Ericsson , the world’s No.1 mobile network equipment maker, topped second-quarter sales and profit forecasts and said its mainstay North American business had stabilised after three quarters of declines, lifting its shares as much as 6 percent.
Mobile operators in North America, which accounts for about a quarter of Ericsson’s turnover, have largely finished building out the latest 4G networks, meaning suppliers are having to focus on upgrading congested parts of existing networks there.
“We see stabilisation,” Ericsson CEO Hans Vestberg said of the U.S. business on a call, adding “we are operating still on a lower operating level compared to last year.” He declined to forecast whether U.S. sales would continue to grow this year.
Analysts said the rise in beaten-down Ericsson shares reflected investor relief over the levelling off in its U.S. business and better margins, excluding hefty restructuring charges, rather than an improvement in fundamental demand.
“There’s probably an element of relief in the share price move, particularly around comments on North America,” Jefferies analyst Robert Lamb said, adding that cost cuts pointed to further improvement of profitability ahead.
The Swedish firm also reported sales growth from the fast roll-out of 4G networks in China as well as demand in India, the Middle East and South-East Asia, offsetting weakness in Japan.
STICKS TO STRATEGY
Despite a global explosion in data traffic on new mobile Internet and video services, spending on network equipment has plateaued as telecoms operators switch to upgrading existing capacity after years of building new high-speed networks. This has spurred a new wave of consolidation in the industry.
Ericsson, which was trading at seven-year highs in April, has plunged since rivals Nokia and Alcatel Lucent moved to merge in a 15.6 billion euro deal to create the world’s second-largest mobile gear maker after Ericsson.
Refusing to alter a business strategy that relies on modest growth from existing businesses coupled with steep cost-cutting, rather than a shift to act as an aggressive consolidator in search of higher growth, Ericsson shares remain 18 percent down, even after Friday’s gains.
Shares were up 3.8 percent in late afternoon trading, more or less flat for the year-to-date. Ericsson has underperformed the STOXX Europe 600 Technology index, which has gained 14 percent in the same period.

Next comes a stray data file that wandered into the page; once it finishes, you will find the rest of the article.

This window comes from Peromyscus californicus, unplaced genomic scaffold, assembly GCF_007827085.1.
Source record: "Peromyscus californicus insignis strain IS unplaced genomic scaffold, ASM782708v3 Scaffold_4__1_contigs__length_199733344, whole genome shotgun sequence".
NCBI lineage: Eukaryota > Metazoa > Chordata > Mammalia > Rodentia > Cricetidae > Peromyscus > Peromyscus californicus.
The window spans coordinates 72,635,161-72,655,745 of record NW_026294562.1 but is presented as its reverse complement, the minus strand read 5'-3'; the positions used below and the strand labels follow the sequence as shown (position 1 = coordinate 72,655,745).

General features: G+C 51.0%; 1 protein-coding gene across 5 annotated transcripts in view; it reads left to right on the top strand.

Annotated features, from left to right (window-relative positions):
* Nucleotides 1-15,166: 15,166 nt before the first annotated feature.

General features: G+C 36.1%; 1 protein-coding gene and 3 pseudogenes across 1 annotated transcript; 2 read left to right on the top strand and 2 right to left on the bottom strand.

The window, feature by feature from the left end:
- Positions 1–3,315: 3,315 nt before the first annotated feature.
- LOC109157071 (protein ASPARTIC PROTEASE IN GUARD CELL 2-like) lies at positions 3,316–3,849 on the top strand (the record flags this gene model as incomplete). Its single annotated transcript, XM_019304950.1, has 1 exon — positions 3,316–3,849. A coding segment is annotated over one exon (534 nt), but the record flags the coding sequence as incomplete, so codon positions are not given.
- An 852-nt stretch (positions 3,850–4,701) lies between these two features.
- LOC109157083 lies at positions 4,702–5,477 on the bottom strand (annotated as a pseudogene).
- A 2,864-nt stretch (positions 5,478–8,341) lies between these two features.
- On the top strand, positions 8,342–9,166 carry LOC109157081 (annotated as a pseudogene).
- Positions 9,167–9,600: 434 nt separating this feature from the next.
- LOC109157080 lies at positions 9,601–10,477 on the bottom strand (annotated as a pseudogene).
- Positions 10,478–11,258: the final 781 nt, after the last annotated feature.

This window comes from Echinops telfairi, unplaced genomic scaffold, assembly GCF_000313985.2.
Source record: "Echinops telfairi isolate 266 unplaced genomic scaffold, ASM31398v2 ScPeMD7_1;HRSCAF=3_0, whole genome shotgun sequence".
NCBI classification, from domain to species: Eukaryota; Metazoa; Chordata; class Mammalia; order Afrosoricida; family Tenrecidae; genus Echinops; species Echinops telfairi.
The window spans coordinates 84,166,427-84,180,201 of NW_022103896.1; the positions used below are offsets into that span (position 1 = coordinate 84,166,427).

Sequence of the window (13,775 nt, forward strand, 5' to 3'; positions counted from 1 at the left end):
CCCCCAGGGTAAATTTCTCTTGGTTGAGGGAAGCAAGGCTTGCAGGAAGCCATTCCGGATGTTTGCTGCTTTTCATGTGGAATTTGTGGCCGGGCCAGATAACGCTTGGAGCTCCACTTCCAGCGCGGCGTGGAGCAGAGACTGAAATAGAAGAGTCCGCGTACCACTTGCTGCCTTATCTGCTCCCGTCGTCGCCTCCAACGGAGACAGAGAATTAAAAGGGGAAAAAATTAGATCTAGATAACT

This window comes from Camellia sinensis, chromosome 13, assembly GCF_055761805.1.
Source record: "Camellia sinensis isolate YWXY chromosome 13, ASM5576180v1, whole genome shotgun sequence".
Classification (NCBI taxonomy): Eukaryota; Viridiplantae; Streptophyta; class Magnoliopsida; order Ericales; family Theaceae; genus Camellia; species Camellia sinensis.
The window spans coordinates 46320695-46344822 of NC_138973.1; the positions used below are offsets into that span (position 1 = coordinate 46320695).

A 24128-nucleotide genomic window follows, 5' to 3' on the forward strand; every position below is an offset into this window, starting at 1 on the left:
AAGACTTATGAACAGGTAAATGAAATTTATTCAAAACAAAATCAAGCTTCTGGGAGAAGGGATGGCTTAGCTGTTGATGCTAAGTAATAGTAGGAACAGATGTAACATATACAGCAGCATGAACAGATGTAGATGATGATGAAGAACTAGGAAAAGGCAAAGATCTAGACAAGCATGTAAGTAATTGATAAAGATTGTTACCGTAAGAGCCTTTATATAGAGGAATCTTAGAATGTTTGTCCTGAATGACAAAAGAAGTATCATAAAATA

Second-quarter sales were 60.7 billion crowns ($7.1 billion), topping analysts’ average forecast of 58.6 billion.
Turnover grew 11 percent, buoyed by currency translation effects. On a like-for-like basis, sales declined 6 percent.
Operating profit was 3.6 billion crowns compared with 4.0 billion in the year-ago quarter, beating a mean forecast of 2.8 billion in a Reuters poll of analysts.
The operating margin in Ericsson’s key networks unit, which accounted for just over half of sales last year, hit 8 percent, up from just 2 percent in the first quarter.
Ericsson accelerated restructuring of its workforce, leading to a net loss of 1,700 jobs in the quarter, mainly in its home market. It took second-quarter restructuring charges of 2.7 billion crowns compared with 614 million in the first quarter.
“It looks as though restructuring is quite deep, and if sustainable, points to greatly improved operating margins in the Networks business going forward,” Jefferies analyst Lamb, who has a “hold” rating on the stock, said.
Gross margin fell from above 36 percent to 33.2 percent But excluding restructuring charges, margins were 35.1 percent.
The company has set a goal of saving 9 billion crowns ($1.04 billion) per year by 2017 compared with 2014 levels.
Margins were also hurt by increased sales of lower priced gear in the fast-growing Chinese market, and a decline in patent revenue tied to a patent dispute with Apple Inc and increased services revenue, which carry lower profit margins.
($1 = 8.5469 Swedish crowns)
(1 euro = 9.3007 crowns)